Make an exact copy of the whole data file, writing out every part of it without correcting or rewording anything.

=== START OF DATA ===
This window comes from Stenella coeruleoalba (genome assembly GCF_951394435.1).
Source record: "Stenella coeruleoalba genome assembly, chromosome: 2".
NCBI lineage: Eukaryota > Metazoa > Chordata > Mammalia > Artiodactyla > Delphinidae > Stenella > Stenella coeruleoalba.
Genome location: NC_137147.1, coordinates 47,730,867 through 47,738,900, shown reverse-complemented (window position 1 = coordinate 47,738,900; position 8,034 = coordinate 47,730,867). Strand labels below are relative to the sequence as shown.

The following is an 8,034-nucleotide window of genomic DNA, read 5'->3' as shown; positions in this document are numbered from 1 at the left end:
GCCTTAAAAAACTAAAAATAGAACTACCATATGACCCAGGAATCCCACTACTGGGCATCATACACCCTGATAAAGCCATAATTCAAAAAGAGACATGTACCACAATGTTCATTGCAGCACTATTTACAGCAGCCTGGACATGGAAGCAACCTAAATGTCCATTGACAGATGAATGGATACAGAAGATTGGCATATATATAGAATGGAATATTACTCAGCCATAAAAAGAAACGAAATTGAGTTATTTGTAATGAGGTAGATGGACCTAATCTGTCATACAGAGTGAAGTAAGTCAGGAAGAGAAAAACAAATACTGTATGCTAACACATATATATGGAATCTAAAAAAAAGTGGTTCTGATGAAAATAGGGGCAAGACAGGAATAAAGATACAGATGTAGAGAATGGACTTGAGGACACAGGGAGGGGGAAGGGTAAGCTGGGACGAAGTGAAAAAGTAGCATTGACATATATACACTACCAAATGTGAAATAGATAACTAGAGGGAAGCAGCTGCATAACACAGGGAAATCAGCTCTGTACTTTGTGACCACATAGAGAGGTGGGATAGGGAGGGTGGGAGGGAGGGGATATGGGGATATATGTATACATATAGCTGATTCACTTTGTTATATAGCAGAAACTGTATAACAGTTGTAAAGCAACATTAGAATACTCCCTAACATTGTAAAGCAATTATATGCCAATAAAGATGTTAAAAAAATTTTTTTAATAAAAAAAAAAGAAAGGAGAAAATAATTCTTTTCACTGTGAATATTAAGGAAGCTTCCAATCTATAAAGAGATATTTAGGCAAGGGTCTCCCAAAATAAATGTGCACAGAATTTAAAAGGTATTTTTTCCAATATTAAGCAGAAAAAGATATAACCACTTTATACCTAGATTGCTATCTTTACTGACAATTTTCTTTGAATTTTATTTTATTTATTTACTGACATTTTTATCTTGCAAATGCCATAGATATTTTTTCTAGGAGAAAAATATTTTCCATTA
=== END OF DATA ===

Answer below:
This window comes from Stenella coeruleoalba (genome assembly GCF_951394435.1).
Source record: "Stenella coeruleoalba genome assembly, chromosome: 2".
NCBI lineage: Eukaryota > Metazoa > Chordata > Mammalia > Artiodactyla > Delphinidae > Stenella > Stenella coeruleoalba.
Genome location: NC_137147.1, coordinates 47,730,867 through 47,738,900, shown reverse-complemented (window position 1 = coordinate 47,738,900; position 8,034 = coordinate 47,730,867). Strand labels below are relative to the sequence as shown.

The following is an 8,034-nucleotide window of genomic DNA, read 5'->3' as shown; positions in this document are numbered from 1 at the left end:
GCCTTAAAAAACTAAAAATAGAACTACCATATGACCCAGGAATCCCACTACTGGGCATCATACACCCTGATAAAGCCATAATTCAAAAAGAGACATGTACCACAATGTTCATTGCAGCACTATTTACAGCAGCCTGGACATGGAAGCAACCTAAATGTCCATTGACAGATGAATGGATACAGAAGATTGGCATATATATAGAATGGAATATTACTCAGCCATAAAAAGAAACGAAATTGAGTTATTTGTAATGAGGTAGATGGACCTAATCTGTCATACAGAGTGAAGTAAGTCAGGAAGAGAAAAACAAATACTGTATGCTAACACATATATATGGAATCTAAAAAAAAGTGGTTCTGATGAAAATAGGGGCAAGACAGGAATAAAGATACAGATGTAGAGAATGGACTTGAGGACACAGGGAGGGGGAAGGGTAAGCTGGGACGAAGTGAAAAAGTAGCATTGACATATATACACTACCAAATGTGAAATAGATAACTAGAGGGAAGCAGCTGCATAACACAGGGAAATCAGCTCTGTACTTTGTGACCACATAGAGAGGTGGGATAGGGAGGGTGGGAGGGAGGGGATATGGGGATATATGTATACATATAGCTGATTCACTTTGTTATATAGCAGAAACTGTATAACAGTTGTAAAGCAACATTAGAATACTCCCTAACATTGTAAAGCAATTATATGCCAATAAAGATGTTAAAAAAATTTTTTTAATAAAAAAAAAAGAAAGGAGAAAATAATTCTTTTCACTGTGAATATTAAGGAAGCTTCCAATCTATAAAGAGATATTTAGGCAAGGGTCTCCCAAAATAAATGTGCACAGAATTTAAAAGGTATTTTTTCCAATATTAAGCAGAAAAAGATATAACCACTTTATACCTAGATTGCTATCTTTACTGACAATTTTCTTTGAATTTTATTTTATTTATTTACTGACATTTTTATCTTGCAAATGCCATAGATATTTTTTCTAGGAGAAAAATATTTTCCATTA